News Analysis |
Tension prevails in India’s northeastern state of Assam after violent protests engulfed the town of Dhula, some 100 km away from the state capital Guwahati. A local youth was killed and many others were injured when police opened fire on a huge crowd that was protesting the alleged death of a Muslim laborer in police custody.
The death of a laborer during police interrogation and the subsequent police firing on protestors resulting in the death of a Muslim man has added fuel to the fire in the already tense state of Assam, in India’s northeast that has initiated a process of weeding out illegal Bengali Muslim immigrants.
The oppression of Muslims at the hands of state institutions highlights an Islamophobic atmosphere in Assam being exploited by the powers that be for their own twisted ends.
Meanwhile, one of the protestors, Moidul Islam, was killed when cops opened fire on a mob pelting stones on the Dhula police station. Sounds of incessant firing, a verbal duel between the protestors and police, and loud cries of those injured, have been captured in a video of the site, where thousands of laborers were protesting against the deaths.
While the local administration has clamped an indefinite curfew on the entire town, a high-level inquiry has been ordered by the state chief minister Sarbananda Sonowal. The deaths have stirred the sentiments of the already enraged Bengali speaking Muslim population of the state; which has been facing discrimination by the BJP-led government that has initiated the National Registry of Citizenship (NRC) that seeks to identify and deport Bangladeshi Muslims who have been illegally living in India after 1971.
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Many Bengali Muslims say that their families have been living in Assam since before 1971, but do not possess documents to ascertain their claims. They see the NRC as a ploy to weed out Muslims from the area. Muslim anger has been stoked by BJP ministers in recent times. A Senior leader from Bharatiya Janata Party Sundhanshu Mittal was caught red-handed when he lied to misrepresent the number of Muslims living in Assam.
The whole thing is that we have to decide who our enemy is. Who is our enemy, the 1-1.5 lakh people or the 55 lakh people? The Assamese community is at the crossroads. We could not (save) 11 districts.
Mittal has been severely criticised on social media for his act. In a story published on media outlet Arab News over NRC (National Register of Citizens) – which is a cause of many problems for the Muslims living in Assam – Mittal was quoted saying, “The demography of Assam has changed completely in the last 40 years.” “There used to be only five percent Muslim population in 1947, which has risen to over 35 percent now,” said Mittal to the Arab News.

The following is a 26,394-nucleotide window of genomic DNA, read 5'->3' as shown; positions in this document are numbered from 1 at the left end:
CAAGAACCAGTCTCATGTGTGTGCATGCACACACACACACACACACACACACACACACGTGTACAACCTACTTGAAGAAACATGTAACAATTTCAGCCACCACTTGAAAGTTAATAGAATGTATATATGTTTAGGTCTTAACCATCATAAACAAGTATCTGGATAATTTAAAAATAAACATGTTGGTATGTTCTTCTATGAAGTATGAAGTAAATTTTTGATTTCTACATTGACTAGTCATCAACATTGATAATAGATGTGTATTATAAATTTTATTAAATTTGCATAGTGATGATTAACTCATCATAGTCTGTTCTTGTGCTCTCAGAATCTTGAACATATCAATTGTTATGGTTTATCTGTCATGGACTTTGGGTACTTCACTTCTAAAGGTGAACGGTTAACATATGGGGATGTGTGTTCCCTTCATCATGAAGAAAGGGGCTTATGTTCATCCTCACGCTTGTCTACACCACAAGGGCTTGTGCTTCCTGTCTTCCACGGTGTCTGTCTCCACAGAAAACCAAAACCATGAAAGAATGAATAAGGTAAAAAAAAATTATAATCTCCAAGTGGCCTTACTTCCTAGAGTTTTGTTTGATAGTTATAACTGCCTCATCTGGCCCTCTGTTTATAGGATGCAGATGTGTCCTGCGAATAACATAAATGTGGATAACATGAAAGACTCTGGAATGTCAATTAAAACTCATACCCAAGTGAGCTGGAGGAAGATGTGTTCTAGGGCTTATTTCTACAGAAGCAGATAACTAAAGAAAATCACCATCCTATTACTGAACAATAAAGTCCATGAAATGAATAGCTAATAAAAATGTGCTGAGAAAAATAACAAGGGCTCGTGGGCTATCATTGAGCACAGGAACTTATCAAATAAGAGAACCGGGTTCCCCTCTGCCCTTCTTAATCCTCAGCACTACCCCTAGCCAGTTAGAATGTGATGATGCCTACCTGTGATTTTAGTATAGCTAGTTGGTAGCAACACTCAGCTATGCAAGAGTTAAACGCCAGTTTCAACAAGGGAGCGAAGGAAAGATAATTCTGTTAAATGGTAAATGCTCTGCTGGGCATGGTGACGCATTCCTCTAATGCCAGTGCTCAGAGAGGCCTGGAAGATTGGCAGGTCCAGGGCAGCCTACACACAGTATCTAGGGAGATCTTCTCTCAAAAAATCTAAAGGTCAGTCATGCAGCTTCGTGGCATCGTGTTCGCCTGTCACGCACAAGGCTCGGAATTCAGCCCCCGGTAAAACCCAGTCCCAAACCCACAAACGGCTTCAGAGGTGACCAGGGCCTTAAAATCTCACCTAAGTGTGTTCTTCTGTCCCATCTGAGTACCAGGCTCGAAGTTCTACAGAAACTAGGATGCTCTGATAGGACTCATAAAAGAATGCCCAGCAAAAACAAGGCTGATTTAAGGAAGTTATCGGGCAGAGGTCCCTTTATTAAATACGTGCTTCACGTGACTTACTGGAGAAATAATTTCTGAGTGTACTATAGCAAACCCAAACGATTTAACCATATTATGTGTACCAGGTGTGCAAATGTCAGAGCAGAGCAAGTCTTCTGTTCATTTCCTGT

“This consists largely of illegal migrants who have come from Bangladesh,” he added. “Through the NRC, we will be able to identify the illegal immigrants the moment they are isolated and their names are struck off from the voters list,” Mittal continued. “It will alter the politics of the state altogether.” “Illegal migrant” is a terminology to target Bengali-speaking Muslims who have been settled in Assam for generations.
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However, soon after the story was published, Aman Wadud, a Guwahati-based human rights lawyer countered Mittal’s claim by pointing out that the Muslim population of undivided Assam was 24% in 1951, which increased after Meghalaya, Nagaland, Arunachal and Mizoram were separated from Assam.
While he did not elaborate on the figures, Sarma seemed to be referring to Hindu and Muslim migrants as he was replying to queries on the opposition to the Citizenship (Amendment) Bill in Assam.
Before that in November, stating that it is his party’s policy to differentiate between Hindu and Muslim migrants, Assam Minister and convener of the BJP’s North East Democratic Alliance (NEDA) Himanta Biswa Sarma on Tuesday asked the people of the state to choose their enemy — “the 1-1.5 lakh people or the 55 lakh people?”
While he did not elaborate on the figures, Sarma seemed to be referring to Hindu and Muslim migrants as he was replying to queries on the opposition to the Citizenship (Amendment) Bill in Assam. “The whole thing is that we have to decide who our enemy is. Who is our enemy, the 1-1.5 lakh people or the 55 lakh people? The Assamese community is at the crossroads. We could not (save) 11 districts.
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If we continue to remain this way, six more districts will go out (of our hands) in the 2021 Census. In 2031, more (districts) will go out,” said Sarma, pressing for the Bill. While Sarma referred to “11 districts”, the 2011 Census identified nine districts as areas with Muslim majority, up from six in 2001. The oppression of Muslims at the hands of state institutions highlights an Islamophobic atmosphere in Assam being exploited by the powers that be for their own twisted ends.